I'm getting stuck with this problem:

How many lines tangent to the graph of $f(x)=x^3+3x$ are parallel to the line $y=6x+1$?

What I've done is this:

Since we're looking for lines parallel to $y=6x+1$ then obviously we're looking for lines of the form $y=6x+b$, so the real question is finding the values of $b$ that satisfy the conditions.

Since the lines are tangent to $f$ we need the derivative of $f$, that is $f'(x)=3x^2+3$.

Since the derivative of $f$ represents the slope of line tangent to $f$, we need $f'(x)=3x^2+3=6$ and we get the solutions $x=1$ and $x=-1$.

And this is where I'm stuck. There's some insight that I'm not having, I guess.


There is a follow-up question asking me to produce the equations of those two lines. I didn't want to share because I'm aware of people abusing MSE for their homework. This question was created by the Math department of my university and the official answer is $$y = 6x + 2$$ and $$y = 6x - 2$$

I asked my tutor, and he arrived at the official answers this way:

$$x³ + 3x = 6x + b => x³ - 3x = b$$

Then you plug in the $+/- 1$ found earlier to get $b = +/-2$ and finally arrive at the official answer for the equations of the lines:

$$y = 6x +/- 2$$

  • $\begingroup$ As @amd said, you're not stuck -- you're done! :-) $\endgroup$ – zipirovich Apr 5 '18 at 18:51

You’ve already solved the problem: there are two such tangent lines. The function is well-behaved and has a tangent at each point, and you’ve determined that there are two points at which the derivative has the right value. There’s no need to go any further with this unless there’s a follow-up question that asks you to produce the equations of those lines.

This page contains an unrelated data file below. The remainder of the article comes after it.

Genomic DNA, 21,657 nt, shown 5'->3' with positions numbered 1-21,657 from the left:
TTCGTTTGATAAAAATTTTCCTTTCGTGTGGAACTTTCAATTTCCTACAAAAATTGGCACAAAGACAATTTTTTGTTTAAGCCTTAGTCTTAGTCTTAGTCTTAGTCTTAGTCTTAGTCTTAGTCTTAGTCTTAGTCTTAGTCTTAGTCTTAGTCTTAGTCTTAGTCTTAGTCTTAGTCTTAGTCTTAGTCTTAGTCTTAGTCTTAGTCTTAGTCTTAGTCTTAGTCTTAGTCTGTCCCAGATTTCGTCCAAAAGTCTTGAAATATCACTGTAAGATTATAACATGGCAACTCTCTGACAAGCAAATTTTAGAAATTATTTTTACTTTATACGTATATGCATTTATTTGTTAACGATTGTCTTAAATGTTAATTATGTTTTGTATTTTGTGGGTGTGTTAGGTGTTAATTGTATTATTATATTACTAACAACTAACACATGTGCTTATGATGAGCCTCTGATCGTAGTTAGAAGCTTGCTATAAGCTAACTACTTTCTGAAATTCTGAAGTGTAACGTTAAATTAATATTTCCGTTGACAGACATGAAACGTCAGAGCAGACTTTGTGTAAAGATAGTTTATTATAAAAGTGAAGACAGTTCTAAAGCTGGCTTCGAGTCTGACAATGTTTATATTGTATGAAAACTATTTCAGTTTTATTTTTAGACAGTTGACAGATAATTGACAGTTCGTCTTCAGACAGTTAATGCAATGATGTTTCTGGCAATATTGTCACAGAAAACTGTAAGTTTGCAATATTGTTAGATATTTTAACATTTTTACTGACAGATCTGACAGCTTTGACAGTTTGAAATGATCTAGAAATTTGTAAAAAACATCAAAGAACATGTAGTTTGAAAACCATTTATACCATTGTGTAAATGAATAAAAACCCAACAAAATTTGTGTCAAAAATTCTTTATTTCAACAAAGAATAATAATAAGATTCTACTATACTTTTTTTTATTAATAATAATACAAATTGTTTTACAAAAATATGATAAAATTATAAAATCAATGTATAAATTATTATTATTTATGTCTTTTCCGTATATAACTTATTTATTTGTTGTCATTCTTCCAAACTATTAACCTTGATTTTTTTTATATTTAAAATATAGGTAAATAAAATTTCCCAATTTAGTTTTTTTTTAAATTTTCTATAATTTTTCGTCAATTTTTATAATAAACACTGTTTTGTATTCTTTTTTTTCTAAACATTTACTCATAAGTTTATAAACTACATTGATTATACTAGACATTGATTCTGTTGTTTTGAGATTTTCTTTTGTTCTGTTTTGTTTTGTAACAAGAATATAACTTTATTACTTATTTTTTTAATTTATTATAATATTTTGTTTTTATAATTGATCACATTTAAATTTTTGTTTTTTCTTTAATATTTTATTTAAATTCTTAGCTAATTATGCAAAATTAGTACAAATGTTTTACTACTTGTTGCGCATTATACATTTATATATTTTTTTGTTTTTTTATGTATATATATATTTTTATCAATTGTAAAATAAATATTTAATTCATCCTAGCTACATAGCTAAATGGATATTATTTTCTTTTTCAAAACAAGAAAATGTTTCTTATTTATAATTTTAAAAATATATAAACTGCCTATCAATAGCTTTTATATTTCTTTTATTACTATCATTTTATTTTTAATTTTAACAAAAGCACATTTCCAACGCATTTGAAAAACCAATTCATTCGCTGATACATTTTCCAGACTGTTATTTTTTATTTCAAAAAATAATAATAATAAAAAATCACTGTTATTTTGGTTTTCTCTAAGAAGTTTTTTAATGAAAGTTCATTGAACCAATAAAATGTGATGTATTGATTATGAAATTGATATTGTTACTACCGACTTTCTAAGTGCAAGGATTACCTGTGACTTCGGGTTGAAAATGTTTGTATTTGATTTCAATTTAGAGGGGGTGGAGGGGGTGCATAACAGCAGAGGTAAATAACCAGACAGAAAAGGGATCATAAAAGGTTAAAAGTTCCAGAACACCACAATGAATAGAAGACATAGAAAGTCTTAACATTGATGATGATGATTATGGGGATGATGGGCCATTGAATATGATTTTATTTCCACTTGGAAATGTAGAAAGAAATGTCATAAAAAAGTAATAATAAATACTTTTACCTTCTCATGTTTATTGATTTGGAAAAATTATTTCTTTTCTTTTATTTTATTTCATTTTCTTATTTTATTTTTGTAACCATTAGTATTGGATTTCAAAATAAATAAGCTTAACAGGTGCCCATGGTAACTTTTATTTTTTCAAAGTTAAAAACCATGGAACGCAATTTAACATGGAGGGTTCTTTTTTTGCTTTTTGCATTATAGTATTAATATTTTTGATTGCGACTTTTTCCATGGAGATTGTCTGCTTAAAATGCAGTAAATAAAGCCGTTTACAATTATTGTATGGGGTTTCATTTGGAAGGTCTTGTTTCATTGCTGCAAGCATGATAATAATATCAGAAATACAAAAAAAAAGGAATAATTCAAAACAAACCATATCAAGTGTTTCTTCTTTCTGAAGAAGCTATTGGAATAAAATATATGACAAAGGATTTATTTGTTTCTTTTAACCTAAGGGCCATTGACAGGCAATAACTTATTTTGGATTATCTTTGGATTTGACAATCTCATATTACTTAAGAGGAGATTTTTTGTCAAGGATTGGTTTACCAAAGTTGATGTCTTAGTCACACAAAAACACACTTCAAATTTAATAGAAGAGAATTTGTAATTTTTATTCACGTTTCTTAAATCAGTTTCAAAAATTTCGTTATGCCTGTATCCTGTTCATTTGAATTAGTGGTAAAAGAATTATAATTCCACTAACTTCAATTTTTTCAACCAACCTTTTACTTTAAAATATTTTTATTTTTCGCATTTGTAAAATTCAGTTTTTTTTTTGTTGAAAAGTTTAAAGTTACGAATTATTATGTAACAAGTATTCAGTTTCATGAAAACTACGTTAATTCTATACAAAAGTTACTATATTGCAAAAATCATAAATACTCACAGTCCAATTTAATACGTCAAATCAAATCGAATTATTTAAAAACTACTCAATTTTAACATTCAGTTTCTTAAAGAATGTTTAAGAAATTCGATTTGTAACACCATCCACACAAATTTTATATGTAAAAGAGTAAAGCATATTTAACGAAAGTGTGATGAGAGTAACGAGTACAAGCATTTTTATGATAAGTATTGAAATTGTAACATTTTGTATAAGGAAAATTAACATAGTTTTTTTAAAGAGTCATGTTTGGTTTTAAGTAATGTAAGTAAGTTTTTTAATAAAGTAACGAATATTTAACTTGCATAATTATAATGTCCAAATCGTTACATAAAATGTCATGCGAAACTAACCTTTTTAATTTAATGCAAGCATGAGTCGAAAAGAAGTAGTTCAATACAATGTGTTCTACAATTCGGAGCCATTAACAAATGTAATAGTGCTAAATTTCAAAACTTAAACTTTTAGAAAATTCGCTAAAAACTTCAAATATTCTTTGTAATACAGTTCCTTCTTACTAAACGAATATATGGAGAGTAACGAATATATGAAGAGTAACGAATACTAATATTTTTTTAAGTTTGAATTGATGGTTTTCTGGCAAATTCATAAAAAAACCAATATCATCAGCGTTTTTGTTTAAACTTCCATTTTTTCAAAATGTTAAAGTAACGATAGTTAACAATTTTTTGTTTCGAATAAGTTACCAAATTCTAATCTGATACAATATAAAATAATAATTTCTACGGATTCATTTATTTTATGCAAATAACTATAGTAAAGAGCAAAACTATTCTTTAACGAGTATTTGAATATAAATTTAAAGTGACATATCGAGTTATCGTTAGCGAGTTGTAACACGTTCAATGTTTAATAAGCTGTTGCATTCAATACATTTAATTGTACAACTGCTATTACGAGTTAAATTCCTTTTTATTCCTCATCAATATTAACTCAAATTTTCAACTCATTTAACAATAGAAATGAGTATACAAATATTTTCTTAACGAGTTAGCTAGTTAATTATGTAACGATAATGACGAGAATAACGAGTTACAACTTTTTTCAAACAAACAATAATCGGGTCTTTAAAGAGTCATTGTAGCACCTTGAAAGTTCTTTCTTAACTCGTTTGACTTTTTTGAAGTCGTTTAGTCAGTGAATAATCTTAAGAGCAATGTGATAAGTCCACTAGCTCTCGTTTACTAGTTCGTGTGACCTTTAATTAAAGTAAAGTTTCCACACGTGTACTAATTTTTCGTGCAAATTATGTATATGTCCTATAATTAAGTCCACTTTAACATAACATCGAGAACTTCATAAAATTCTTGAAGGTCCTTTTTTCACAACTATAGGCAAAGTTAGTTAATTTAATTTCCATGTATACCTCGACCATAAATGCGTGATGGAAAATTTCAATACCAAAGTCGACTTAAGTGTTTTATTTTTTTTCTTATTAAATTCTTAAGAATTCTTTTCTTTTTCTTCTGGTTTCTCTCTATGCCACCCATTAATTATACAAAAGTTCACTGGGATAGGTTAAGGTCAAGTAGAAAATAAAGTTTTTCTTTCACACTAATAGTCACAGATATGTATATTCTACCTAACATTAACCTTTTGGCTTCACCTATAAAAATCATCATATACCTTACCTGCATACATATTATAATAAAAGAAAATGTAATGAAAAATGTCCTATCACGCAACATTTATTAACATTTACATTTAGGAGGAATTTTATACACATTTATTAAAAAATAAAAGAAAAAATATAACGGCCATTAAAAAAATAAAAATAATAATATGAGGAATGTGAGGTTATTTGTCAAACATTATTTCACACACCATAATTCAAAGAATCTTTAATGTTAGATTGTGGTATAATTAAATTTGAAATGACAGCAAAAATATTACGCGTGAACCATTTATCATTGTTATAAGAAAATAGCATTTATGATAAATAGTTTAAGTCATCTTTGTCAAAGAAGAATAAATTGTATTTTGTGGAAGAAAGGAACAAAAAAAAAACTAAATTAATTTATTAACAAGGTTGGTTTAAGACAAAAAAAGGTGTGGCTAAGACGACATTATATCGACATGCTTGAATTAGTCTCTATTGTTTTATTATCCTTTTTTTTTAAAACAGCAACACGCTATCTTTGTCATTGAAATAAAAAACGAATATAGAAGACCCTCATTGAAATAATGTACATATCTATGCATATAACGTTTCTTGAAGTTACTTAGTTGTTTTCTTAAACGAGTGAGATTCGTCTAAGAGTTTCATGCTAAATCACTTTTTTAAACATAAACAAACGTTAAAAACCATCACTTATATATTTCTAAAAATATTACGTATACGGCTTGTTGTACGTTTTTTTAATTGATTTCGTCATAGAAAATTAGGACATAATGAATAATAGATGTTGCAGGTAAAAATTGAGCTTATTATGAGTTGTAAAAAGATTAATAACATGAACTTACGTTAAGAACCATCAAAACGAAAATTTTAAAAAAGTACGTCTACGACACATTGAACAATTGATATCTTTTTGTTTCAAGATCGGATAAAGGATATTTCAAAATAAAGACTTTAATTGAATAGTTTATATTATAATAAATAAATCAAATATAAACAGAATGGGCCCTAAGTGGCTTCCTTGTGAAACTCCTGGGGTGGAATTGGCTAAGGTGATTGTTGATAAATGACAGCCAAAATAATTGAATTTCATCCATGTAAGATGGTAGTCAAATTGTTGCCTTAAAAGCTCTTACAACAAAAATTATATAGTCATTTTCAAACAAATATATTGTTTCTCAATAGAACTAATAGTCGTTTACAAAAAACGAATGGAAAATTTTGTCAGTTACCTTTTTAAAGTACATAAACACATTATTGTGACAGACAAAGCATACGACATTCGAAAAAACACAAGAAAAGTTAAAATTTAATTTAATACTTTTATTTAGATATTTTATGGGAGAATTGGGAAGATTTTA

• $\begingroup$ Yes, that should have made sense to me... there are two solutions to f'(x) = 6 so there are 2 lines tangent to f(x) and parallel to y=6x+1. There is indeed a follow-up question that asks to produce the equations of those lines. I just didn't want to over rely on MSE because I'm well aware MSE has a problem with people coming here asking other people to do their homework. $\endgroup$ – Victor S. Apr 5 '18 at 19:35

Note: The question asks only for how many so the answer is immeediately two. For the actual equations of the tangents:

The derivative is $$3x^2+3=6\implies x=\pm1$$ The points are therefore $(-1,-4),(1,4)$ - substitute into $y=x^3+2x$.

Let's consider the first point. For a tangent line parallel to $y=6x+1$, the slope must be $6$. So we have that $$y=mx+c\implies-4=6(-1)+c\implies c=2\implies \boxed{y=6x+2}$$

Can you do the other one?

  • $\begingroup$ f(x) = x³ + 3x, not x³ - 3x, sorry. $\endgroup$ – Victor S. Apr 5 '18 at 15:53
  • $\begingroup$ No problem, edited! $\endgroup$ – TheSimpliFire Apr 5 '18 at 18:42
  • $\begingroup$ The equation of the tangents is the follow-up question but I didn't want to have MSE do my homework as i'm well aware this is a big problem here... Check my edit on the OP. $\endgroup$ – Victor S. Apr 5 '18 at 19:37

enter image description here

Plot of the original function and the equation of the lines tangent to f with slope = 6


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